Things start to turn around for the allies when, having discovered the size of the Martian force, they undertake a daring plan to capture a Heron through undermining. The captured Heron reveals the true intent of the lice, as it’s made from locally-sourced materials. We also get to see the physical nature of the aliens. There’s a clear similarity between the alien bodies and the alien war machines. That’s a common theme in adaptations, and is suggested by the book in a limited sort of way (Wells notes that the aliens don’t use pivot joints, and this seems reflective of the fact that their own bodies, being akin to cephalopods, don’t have them). Odd when you think of it, since humans have never built vehicles designed based on the way we look outside of Japanese cartoons. These aliens look like a kind of anencephalic insect. Correspondingly, the Herons, Spiders and Lice alike all have these sort of pillbug-shaped bodies, differing mostly in size and the design of the legs.
The other thing to come out of the capture is where The Great Martian War makes its real contribution of something genuinely new to the “mythology”. Because once the Heron is down, its attendant Spiders surrender. Investigation turns up that the Spiders are unmanned, controlled instead by a “living organic metal” they term “victicite”. The victicite turns out to be not only the key to Martian technology, but seems like it’s actively trying to be helpful, causing allied war techology to advance. Though, just like the first tanks of the real World War I, the technology is unreliable at first and its impact is limited. Though the energy-weapons are effective, they’re prone to exploding, and the “landships” aren’t fast or maneuverable enough to evade Heron counterattacks — they can dispatch a single Heron, but only if it obligingly stands still and lets them. Their first real successful use comes when three ace pilots (among them, László Almásy, the real-life inspiration for “The English Patient”) using experimental energy weapons defeat a Heron that’s wandered across the Channel to London. The pilot survives, but catches glanders from police horses and promptly dies.
Unlike the other interpretations we’ve seen, then, though it’s still a disease that will ultimately bring down the Martians, it won’t be an act of nature, but flat-out biological warfare. Glanders really was used as a bioweapon in World War I along the Eastern Front to infect horses. However, it would take most of a year for the virus to be weaponized, and the Martians are expected to conquer all of Europe before that can happen.
Fortunately for Europe, the Martians inexplicably attack a group of American destroyers. Or do they? The interviewed historian points out that there’s no hard evidence of Martian presence in the Gulf of Mexico, and notes that Allied U-Boats had the range to have done it themselves, coyly hinting that it may have been a false flag by the Allies to trick the Americans into the war. Woodrow Wilson resigns in disgrace, and for some reason — they talk around it, but it kinda sounds like a coup — this makes Teddy Roosevelt president and the US enters the war proper.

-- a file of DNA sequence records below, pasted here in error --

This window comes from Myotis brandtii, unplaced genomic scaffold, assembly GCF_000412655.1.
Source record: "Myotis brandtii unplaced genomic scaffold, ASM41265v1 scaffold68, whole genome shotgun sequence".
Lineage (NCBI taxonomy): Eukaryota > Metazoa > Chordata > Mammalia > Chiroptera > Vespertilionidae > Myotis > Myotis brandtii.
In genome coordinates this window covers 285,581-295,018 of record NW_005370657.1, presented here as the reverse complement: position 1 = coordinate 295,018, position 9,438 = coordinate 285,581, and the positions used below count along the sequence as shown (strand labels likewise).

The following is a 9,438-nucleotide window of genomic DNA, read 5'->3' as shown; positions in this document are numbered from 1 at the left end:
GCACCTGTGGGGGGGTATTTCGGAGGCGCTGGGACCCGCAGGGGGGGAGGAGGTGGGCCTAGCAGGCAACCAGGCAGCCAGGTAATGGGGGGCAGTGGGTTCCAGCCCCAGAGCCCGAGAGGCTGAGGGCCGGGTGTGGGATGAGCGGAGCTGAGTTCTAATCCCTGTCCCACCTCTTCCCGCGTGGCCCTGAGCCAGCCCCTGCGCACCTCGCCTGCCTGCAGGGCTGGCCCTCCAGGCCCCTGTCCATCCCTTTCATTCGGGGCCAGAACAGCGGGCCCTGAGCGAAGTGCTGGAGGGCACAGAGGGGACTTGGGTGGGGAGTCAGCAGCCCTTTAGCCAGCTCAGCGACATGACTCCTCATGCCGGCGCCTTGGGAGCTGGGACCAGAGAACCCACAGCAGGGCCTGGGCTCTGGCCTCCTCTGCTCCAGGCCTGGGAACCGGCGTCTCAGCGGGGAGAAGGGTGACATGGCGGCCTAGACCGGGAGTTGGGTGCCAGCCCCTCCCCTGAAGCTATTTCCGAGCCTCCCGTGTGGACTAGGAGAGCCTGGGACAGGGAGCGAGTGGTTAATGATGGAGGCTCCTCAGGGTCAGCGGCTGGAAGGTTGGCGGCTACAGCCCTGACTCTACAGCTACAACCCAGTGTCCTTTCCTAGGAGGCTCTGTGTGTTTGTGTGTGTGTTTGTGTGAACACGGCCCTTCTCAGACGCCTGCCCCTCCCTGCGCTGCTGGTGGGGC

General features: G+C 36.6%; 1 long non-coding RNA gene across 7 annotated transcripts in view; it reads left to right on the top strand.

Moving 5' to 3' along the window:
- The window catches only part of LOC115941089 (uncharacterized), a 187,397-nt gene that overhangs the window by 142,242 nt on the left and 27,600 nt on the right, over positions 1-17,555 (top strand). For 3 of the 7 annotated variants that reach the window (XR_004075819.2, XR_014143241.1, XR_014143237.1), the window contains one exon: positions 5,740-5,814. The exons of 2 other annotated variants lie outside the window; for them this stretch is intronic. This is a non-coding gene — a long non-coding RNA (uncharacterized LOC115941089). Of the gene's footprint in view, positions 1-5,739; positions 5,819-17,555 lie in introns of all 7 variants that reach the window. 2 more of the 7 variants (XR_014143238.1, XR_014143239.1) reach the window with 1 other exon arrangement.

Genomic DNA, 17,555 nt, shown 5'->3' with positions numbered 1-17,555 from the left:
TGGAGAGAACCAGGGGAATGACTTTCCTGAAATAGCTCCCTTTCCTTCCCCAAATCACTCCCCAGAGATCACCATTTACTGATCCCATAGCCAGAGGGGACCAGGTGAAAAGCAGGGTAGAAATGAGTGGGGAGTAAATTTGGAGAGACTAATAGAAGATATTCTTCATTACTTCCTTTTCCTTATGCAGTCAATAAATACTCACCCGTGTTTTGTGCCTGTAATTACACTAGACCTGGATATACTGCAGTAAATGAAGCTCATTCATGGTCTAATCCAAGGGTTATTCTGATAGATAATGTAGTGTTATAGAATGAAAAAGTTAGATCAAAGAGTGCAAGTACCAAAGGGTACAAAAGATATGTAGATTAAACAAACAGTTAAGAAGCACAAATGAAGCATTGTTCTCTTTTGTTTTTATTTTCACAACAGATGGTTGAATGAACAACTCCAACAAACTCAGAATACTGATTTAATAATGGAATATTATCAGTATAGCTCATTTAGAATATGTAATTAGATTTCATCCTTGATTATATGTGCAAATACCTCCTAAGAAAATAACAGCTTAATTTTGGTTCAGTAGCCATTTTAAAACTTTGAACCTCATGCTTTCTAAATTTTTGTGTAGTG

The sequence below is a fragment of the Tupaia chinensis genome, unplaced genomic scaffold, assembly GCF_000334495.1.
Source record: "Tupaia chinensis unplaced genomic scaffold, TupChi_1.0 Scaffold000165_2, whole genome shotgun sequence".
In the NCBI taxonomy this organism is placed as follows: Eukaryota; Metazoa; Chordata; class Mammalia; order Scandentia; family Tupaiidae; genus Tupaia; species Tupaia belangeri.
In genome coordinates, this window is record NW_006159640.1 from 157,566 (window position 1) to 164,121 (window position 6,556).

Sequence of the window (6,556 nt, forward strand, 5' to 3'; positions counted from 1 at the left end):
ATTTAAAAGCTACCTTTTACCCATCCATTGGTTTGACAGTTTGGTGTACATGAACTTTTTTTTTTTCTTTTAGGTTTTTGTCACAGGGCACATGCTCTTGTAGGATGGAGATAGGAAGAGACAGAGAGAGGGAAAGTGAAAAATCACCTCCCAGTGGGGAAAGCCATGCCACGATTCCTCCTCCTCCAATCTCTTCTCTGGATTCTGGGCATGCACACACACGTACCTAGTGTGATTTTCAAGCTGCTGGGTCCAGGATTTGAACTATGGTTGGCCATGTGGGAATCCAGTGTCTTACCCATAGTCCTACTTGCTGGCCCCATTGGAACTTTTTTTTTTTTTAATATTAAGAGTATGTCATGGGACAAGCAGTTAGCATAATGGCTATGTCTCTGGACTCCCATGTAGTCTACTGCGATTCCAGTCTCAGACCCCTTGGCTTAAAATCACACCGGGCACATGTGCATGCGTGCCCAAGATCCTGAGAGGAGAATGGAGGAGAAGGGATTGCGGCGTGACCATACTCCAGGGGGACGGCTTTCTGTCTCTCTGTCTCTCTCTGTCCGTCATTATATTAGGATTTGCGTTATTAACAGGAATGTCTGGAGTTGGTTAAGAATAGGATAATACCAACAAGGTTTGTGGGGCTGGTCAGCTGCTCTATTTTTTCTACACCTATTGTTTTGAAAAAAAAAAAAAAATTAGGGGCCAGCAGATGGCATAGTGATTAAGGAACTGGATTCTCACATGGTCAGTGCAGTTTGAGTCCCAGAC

Victicite-based weapons and American reinforcements slow down the Martians enough for the final push, called “Operation Trojan Horse”. To the troops on the line, it sounds very much like it’s going to follow the general outline of the Hundred Days’ Offensive, and desertion starts to become a problem as they expect to be sent on a suicidal final charge against an unstoppable foe. “Many amongst us are tired. To those, I say hold firm. Ultimate victory is within our grasp. With our backs to the wall, and believing in the justice of our cause, each one of us must fight on to the end. The safety of our homes and the freedom of mankind alike depend upon the conduct of each one of us at this critical moment.” Sir Douglas Haig, who in our world became the poster-child for the kind of disengaged aristocratic general who happily sends huge numbers of his own men to their deaths because he thinks of war as a sort of jolly academic exercise rather than a real thing that affects real people, delivers a stirring speech that restores order. The push turns out to be a feint: when the Martians easily rout the charge, they press their advantage, the Herons charging into vast pens of glanders-infected horses up and down the 50-mile line. Within a day or so, all are dead.